As I mentioned in an earlier post on this blog, David Elliott has been busy doing a production deployment of System Center Essentials 2010 for his small business. Now, SCE 2010 is really intended as a midsize business IT management solution (up to 500 PCs and 50 servers), but small businesses, as he shows, can also benefit greatly from its capabilities.

Here’s one of many money quotes from his latest post on his modest enterprise:

For the small business, System Center Essentials will provide a very high degree of control.  If as in my case, you have temps or freelancers coming in to work with you on a regular basis, I think to will be worth it’s weight in gold.  For supporting off-site virtualizations in temporary sites, again , gold.  As I said earlier, my company produces and manages events, and I think that Essentials will be a huge benefit for that, in that I can preconfigure all of the event resources, all of the registration computers, off-site management computers, and then just get cheap, local rental machines, and run them as VM’s.  therefore when the event is over, we’ll have all of the data, and we will not have to wipe any machines afterwards.  I have a multi-city event planned for the first of the year which will be perfect for this sort of flexibility… it will be a multi-city event over 8 weeks outside of the US.  therefore no freight costs, no import issues, and no security issues with any of our data.  I’ll be able to remotely admin my SC Essentials server, which will be safely and happily sitting in an air-conditioned, UPS protected, Halon-ready environment, while I travel from city to city in Mexico with basic rental machines, or an army of net-books.  Sweet.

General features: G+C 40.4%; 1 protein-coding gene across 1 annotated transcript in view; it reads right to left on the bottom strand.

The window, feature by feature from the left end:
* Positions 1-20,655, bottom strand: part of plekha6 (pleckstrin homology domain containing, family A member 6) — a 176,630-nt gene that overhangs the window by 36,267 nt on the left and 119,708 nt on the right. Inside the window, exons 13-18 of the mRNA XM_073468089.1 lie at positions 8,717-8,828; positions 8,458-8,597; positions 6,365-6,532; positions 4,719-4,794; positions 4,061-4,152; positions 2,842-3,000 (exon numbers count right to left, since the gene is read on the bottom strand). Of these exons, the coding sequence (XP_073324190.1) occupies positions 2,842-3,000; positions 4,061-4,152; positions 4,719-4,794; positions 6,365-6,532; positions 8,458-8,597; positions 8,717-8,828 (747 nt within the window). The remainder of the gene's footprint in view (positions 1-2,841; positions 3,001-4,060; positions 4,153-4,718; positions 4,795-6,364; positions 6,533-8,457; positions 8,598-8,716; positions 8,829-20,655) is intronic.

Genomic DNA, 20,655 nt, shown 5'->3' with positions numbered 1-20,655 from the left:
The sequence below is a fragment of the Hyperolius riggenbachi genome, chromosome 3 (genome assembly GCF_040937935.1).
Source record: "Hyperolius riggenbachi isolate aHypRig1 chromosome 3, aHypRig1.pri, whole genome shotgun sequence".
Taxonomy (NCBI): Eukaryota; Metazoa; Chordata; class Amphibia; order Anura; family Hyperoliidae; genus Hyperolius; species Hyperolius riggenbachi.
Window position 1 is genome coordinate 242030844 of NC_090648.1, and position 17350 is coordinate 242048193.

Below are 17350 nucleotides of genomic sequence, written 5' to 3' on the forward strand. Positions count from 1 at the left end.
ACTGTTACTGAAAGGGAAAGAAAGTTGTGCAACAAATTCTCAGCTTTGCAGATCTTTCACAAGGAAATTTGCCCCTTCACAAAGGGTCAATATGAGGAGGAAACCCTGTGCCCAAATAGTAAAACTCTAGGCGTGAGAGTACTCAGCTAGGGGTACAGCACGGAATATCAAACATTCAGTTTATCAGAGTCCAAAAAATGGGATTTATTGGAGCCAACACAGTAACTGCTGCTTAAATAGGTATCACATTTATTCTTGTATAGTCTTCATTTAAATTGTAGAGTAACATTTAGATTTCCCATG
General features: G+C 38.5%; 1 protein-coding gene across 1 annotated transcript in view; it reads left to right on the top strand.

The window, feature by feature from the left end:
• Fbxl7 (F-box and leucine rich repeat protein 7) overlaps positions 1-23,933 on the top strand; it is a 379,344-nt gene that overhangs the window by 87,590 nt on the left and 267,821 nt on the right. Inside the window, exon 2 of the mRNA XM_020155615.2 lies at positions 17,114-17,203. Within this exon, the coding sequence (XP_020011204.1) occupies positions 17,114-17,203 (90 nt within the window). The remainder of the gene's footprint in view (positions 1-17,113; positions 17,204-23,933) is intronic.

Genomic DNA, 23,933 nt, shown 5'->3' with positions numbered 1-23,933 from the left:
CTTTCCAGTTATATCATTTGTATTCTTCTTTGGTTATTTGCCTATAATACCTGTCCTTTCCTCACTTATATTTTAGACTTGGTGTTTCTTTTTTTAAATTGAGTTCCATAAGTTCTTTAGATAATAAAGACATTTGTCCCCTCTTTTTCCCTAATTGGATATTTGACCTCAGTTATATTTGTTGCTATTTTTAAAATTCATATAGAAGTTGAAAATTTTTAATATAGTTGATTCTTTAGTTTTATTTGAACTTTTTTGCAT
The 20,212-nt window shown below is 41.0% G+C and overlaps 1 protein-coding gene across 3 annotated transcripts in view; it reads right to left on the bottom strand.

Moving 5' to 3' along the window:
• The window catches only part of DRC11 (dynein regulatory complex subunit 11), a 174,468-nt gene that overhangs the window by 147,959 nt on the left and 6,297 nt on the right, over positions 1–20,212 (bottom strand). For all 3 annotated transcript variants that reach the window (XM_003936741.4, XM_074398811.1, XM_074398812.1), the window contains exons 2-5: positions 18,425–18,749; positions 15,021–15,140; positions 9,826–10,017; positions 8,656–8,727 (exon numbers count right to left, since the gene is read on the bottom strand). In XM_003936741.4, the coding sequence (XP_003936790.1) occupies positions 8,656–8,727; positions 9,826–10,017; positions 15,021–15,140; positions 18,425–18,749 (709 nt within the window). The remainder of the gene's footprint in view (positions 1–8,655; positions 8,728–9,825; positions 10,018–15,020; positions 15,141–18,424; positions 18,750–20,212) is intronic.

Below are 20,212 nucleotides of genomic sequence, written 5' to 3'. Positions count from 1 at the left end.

Looks like the next thing he has in mind to do is to experiment with System Center Essential’s native virtualization features.

- dave //

'Torious D-Mo Dave Morehouse, Sr. Product Manager
System Center & Virtualization Marketing
Web & Communities

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‘Torious D-Mo